Kevin Cline

A monster game for Charles Nelson with two TDs.

This just opens up a ton of questions; is Oregon going to pursue the passing component to it further?  Is this just a “mess the opponent up” type of play?  Will we even see it again? Or will it surface in two games from now at a bowl game or playoff game?  Or two years from now? Interesting things to ponder (as we like to do on this site) and I would enjoy getting your feedback on what the intent of this new, yet remarkable play could be.

A hint? In an interview by Ryan Thorburn for the Register-Guard, Offensive Coordinator Scott Frost implied that Nelson’s number could be called out of the backfield more going forward. Hmmm.

“Oh how we love to learn about our beloved Ducks!”

Charles Fischer   (FishDuck)
Oregon Football Analyst for CFF Network/FishDuck.com
Eugene, Oregon

Top Photo from Video

 

 

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Charles Fischer

Charles Fischer

Charles Fischer has been an intense fan of the Ducks for thirty years and has written reports on football boards for over a dozen years. Known as “FishDuck” on those boards, he is acknowledged for providing intense detail in his scrimmage reports and in his Xs and Os play analyses. He and his wife Lois, a daughter, Christine, and their dog (Abbie) reside in Eugene, Oregon, where he has been a financial advisor for 30 years serving clients in seven different states. He does not profess to be a coach or analyst, but simply a “hack” that enjoys sharing what he has learned and invites others to correct or add to this body of Oregon Football! See More...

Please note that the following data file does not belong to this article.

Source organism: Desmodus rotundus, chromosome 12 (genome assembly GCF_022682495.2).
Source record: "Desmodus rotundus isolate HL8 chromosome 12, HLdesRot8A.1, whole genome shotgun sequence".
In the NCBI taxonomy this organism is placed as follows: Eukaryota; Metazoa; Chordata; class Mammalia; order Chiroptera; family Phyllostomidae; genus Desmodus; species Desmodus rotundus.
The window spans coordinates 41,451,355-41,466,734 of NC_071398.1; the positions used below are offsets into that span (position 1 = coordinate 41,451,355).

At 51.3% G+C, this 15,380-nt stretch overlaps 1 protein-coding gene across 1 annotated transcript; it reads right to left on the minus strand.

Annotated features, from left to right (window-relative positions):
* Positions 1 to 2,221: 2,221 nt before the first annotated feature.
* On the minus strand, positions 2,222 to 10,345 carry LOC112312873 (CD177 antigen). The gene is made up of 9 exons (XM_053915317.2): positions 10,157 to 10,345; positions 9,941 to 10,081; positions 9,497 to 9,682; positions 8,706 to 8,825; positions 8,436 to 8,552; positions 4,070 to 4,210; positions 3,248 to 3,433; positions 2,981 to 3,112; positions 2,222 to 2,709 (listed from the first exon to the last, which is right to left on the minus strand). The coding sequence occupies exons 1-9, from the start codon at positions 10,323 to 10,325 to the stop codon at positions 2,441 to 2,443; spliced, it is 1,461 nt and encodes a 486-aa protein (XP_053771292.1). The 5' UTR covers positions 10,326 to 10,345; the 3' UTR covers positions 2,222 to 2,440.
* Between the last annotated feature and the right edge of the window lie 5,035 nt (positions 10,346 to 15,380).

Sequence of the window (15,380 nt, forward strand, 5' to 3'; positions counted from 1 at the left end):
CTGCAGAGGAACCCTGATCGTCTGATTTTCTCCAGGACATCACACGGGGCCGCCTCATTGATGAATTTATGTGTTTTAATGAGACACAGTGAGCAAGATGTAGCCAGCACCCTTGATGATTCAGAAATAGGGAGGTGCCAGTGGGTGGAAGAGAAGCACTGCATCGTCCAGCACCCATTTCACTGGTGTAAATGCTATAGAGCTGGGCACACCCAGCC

• CFDUCK

    To me the conceptual beauty of this is that it adds complexity and subtlety to the Wildcat, which has traditionally just been a way to outnumber the defense. Now, you don’t just outnumber them, you neutralize several players with read-options. With Nelson running the ball, there really is big play potential there if they choose to chase the QB and cover the receiver. Brilliant!

    • FishDuck

      I am still stunned at how they could teach Nelson he mesh and Zone Reading in such a short time. What an athlete!

  • After the handoff, are lineman no longer “eligible receivers?” In other words, could they go farther downfield than allowed on a normal passing play?

    • FishDuck

      Hey Paul,
      Sorry, but I don’t know the rules on that one!

    • Michael S. Putnam

      No, lineman are never eligible unless they have an eligible number (not 50-79), and are the end man on the line of scrimmage (LOS)/or are aligned at least 1 yard behind the LOS. The handoff doesn’t change their eligibility as receivers.